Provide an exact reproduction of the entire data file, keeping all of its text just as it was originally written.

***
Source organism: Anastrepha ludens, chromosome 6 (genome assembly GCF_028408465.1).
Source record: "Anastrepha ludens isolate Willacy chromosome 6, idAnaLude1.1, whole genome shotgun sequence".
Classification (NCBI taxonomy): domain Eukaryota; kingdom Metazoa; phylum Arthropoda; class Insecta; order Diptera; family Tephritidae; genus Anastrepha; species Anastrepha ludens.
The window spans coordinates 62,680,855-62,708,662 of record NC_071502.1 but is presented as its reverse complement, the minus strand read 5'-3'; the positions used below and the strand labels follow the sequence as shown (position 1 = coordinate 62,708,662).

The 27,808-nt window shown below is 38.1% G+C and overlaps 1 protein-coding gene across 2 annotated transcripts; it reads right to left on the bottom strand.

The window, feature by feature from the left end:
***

Source organism: Anastrepha ludens, chromosome 6 (genome assembly GCF_028408465.1).
Source record: "Anastrepha ludens isolate Willacy chromosome 6, idAnaLude1.1, whole genome shotgun sequence".
Classification (NCBI taxonomy): domain Eukaryota; kingdom Metazoa; phylum Arthropoda; class Insecta; order Diptera; family Tephritidae; genus Anastrepha; species Anastrepha ludens.
The window spans coordinates 62,680,855-62,708,662 of record NC_071502.1 but is presented as its reverse complement, the minus strand read 5'-3'; the positions used below and the strand labels follow the sequence as shown (position 1 = coordinate 62,708,662).

The 27,808-nt window shown below is 38.1% G+C and overlaps 1 protein-coding gene across 2 annotated transcripts; it reads right to left on the bottom strand.

The window, feature by feature from the left end: